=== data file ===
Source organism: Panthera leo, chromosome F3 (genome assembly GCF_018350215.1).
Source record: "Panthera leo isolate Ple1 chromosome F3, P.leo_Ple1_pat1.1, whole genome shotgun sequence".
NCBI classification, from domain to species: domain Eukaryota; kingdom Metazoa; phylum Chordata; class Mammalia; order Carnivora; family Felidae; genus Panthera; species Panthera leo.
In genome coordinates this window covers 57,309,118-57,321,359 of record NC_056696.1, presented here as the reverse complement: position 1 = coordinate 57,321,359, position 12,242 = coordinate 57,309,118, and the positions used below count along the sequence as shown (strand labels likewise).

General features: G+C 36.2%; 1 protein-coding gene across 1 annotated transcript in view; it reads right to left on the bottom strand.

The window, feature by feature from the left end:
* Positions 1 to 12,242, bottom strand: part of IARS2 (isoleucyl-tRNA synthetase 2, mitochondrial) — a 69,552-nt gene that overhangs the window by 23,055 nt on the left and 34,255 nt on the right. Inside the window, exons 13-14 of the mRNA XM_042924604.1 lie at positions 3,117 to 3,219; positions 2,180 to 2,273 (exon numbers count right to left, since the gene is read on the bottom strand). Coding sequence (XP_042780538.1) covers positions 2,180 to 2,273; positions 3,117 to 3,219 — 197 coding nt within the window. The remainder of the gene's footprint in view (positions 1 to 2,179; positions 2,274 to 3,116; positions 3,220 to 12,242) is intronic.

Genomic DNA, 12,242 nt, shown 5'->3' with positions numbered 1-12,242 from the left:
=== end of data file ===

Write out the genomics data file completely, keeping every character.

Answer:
Source organism: Panthera leo, chromosome F3 (genome assembly GCF_018350215.1).
Source record: "Panthera leo isolate Ple1 chromosome F3, P.leo_Ple1_pat1.1, whole genome shotgun sequence".
NCBI classification, from domain to species: domain Eukaryota; kingdom Metazoa; phylum Chordata; class Mammalia; order Carnivora; family Felidae; genus Panthera; species Panthera leo.
In genome coordinates this window covers 57,309,118-57,321,359 of record NC_056696.1, presented here as the reverse complement: position 1 = coordinate 57,321,359, position 12,242 = coordinate 57,309,118, and the positions used below count along the sequence as shown (strand labels likewise).

General features: G+C 36.2%; 1 protein-coding gene across 1 annotated transcript in view; it reads right to left on the bottom strand.

The window, feature by feature from the left end:
* Positions 1 to 12,242, bottom strand: part of IARS2 (isoleucyl-tRNA synthetase 2, mitochondrial) — a 69,552-nt gene that overhangs the window by 23,055 nt on the left and 34,255 nt on the right. Inside the window, exons 13-14 of the mRNA XM_042924604.1 lie at positions 3,117 to 3,219; positions 2,180 to 2,273 (exon numbers count right to left, since the gene is read on the bottom strand). Coding sequence (XP_042780538.1) covers positions 2,180 to 2,273; positions 3,117 to 3,219 — 197 coding nt within the window. The remainder of the gene's footprint in view (positions 1 to 2,179; positions 2,274 to 3,116; positions 3,220 to 12,242) is intronic.

Genomic DNA, 12,242 nt, shown 5'->3' with positions numbered 1-12,242 from the left: